To date, two other senior UAW officials at FCA have been indicted including Virdell King and Keith Mickens, indicted last week. Both pleaded guilty. The late UAW Vice President General Holiefield—Jewell’s predecessor, who led the UAW Chrysler Department from 2006 to 2014—was implicated, along with his widow Monica Morgan, who pleaded guilty to tax violations earlier this year.

The scandal involves the illegal siphoning off of more than $1.5 million from the NTC into the pockets of Holifield and other UAW officials. Two high level FCA officials have also been indicted and both men pleaded guilty in the case. In his plea deal, senior FCA negotiator Alphons Iacobelli admitted that the illegal payments were intended to gain pro-company contract terms by keeping UAW officials “fat, dumb and happy.”

The UAW responded to the latest indictment by issuing a statement calling Johnson’s actions “appalling.” It continued, “There is no evidence that compromised individuals involved in this investigation, including Ms. Johnson, in any way corrupted the negotiations of the terms of the collective bargaining agreement.”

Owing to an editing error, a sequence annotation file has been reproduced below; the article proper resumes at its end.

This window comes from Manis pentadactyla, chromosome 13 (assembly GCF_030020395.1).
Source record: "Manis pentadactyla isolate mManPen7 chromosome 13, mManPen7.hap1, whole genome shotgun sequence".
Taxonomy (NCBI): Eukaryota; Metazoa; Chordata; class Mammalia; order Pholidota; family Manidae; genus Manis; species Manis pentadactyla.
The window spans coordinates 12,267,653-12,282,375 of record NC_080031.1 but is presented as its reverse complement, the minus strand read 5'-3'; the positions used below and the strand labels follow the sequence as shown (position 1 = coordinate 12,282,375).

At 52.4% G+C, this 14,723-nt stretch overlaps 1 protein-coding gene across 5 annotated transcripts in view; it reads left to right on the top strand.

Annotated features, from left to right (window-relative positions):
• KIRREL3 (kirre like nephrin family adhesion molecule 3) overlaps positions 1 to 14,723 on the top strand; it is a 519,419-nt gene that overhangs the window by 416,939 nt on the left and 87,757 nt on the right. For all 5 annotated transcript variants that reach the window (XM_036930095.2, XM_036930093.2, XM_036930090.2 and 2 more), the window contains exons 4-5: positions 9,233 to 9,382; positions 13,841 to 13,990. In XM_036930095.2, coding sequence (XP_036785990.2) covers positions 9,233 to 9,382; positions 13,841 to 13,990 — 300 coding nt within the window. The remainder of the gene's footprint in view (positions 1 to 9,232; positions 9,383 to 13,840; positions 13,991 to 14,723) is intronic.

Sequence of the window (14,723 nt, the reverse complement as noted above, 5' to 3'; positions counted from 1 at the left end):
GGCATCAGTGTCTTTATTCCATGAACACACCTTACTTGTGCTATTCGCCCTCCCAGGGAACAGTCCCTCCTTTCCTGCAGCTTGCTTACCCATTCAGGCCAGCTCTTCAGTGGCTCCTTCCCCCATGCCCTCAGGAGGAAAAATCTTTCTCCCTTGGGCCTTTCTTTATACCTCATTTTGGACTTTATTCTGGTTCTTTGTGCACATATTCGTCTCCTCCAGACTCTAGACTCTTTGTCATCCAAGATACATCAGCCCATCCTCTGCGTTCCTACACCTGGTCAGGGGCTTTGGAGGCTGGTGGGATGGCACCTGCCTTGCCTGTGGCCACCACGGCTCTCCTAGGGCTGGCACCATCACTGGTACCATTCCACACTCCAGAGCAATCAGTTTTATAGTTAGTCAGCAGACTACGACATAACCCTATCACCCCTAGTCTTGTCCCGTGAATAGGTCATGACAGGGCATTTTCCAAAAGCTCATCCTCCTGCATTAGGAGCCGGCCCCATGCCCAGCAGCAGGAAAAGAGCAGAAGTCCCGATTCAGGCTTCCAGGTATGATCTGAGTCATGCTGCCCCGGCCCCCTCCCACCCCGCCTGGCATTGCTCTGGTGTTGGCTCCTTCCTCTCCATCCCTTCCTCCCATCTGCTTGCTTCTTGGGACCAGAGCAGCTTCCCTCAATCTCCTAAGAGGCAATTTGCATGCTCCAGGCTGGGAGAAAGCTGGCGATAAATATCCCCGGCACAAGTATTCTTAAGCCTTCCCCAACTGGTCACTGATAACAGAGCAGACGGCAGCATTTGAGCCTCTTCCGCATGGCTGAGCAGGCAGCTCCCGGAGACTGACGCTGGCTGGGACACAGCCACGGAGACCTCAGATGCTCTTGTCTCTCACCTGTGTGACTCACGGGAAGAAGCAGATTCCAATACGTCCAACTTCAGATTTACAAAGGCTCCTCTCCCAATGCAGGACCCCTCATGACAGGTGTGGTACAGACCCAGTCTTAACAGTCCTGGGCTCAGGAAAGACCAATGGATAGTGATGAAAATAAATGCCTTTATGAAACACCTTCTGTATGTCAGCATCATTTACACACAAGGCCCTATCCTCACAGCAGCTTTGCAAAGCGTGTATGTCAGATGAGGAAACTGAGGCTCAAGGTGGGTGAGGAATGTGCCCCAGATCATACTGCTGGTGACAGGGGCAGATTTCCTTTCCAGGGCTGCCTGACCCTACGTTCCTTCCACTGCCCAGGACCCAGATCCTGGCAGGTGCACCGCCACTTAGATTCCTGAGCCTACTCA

This is a fraud. At least four of the 20 members of the 2015 national bargaining committee have either been indicted or implicated in the scandal so far, including Jewell who was forced to retire last year.

Of the eight top negotiators in the 2015 UAW-Fiat Chrysler contract talks four have been indicted or implicated in the bribery scheme

The statement noted that Johnson was “removed” from her post in 2016, a virtual admission UAW tops knew about her participation in the illegal goings on at the NTC. Of course, not a word of this was breathed to UAW members.

In January, UAW President Dennis Williams defended the integrity of UAW contracts in a bizarre, rambling statement in which he claimed the payouts by Iacobelli to UAW negotiators were motivated by pure “greed” and had nothing to do with the collective bargaining process. In a significant admission, he acknowledged that the UAW was aware of a scheme by Iacobelli to make special $50,000 “retirement” payments to select UAW officials. UAW attorneys apparently nixed the idea. Once again, nothing was said to autoworkers.